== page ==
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When can you appeal a criminal conviction?

On Behalf of | Jul 6, 2023 | Criminal Defense

A criminal conviction is a judgment made by a court of law that a person is guilty of a crime. In some cases, the person convicted of the crime—or formally known as the defendant—may have the right to appeal their conviction. But when is it possible for a defendant to do so?

Appeals can be a complicated and, sometimes, lengthy process. Regardless, it’s a way individuals can challenge the outcome of their case and potentially have their conviction overturned or their sentence reduced.

If the defendant plans to appeal their case, they must know whether they are eligible to do so or not.

Eligible to appeal within 30 days

In most criminal cases, a defendant may be eligible to appeal their conviction if they file a notice of appeal within 30 days after their conviction. To be eligible, they must also complete the required documents and payments, and their grounds for appeal must be valid and based on errors or issues with the trial court’s decision that affected their rights.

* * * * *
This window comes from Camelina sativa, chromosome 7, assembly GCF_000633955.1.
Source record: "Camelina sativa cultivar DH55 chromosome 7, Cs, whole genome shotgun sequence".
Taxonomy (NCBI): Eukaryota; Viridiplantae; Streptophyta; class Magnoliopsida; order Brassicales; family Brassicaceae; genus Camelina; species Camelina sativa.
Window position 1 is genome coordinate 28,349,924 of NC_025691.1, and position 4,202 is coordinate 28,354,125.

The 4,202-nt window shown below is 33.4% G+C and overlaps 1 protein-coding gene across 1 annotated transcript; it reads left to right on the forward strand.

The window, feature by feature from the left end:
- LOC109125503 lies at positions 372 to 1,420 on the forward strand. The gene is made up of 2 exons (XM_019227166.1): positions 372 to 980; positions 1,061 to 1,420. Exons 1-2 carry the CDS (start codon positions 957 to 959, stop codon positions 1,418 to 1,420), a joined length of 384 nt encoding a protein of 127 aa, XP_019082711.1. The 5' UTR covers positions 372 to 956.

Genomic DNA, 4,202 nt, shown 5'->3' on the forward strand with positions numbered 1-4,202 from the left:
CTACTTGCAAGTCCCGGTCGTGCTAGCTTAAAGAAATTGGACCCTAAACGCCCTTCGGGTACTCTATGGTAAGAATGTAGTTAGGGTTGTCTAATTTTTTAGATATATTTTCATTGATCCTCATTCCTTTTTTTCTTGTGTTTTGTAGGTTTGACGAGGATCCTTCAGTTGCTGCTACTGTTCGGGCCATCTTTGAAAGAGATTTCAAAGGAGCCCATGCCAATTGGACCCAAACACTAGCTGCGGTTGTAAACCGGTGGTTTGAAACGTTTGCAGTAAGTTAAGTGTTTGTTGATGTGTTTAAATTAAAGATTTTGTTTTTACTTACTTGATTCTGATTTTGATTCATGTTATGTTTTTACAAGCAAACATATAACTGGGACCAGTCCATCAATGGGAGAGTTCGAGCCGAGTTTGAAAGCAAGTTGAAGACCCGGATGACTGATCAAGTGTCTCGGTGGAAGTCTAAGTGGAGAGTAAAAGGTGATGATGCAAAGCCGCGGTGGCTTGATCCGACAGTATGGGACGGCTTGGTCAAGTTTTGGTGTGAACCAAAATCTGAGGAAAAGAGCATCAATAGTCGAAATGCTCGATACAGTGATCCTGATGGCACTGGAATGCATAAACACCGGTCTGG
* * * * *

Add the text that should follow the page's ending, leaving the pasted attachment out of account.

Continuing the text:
Ineligible to appeal a case

A defendant becomes ineligible to appeal their case if they entered into a valid plea agreement that waived their right to appeal. Additionally, they are ineligible to appeal their case due to the following:

  • Missed the deadline for filing a notice of appeal or failed to complete the required documents and payments
  • The appeal is based on an issue that was not raised during the trial
  • The defendant has already exhausted their appeals
  • The higher court did not grant the defendant’s application for leave to appeal

The appeals process can be confusing and overwhelming, and many people are unsure of when and how it can be used. While it may seem like the legal process ends at sentencing, that is not necessarily the case. It can be possible for defendant to appeal their conviction and seek a better outcome.

Whether it’s through a reduced sentence or a complete overturning of the conviction, an appeal can provide a way for defendants to move forward, start anew and get a little freedom back.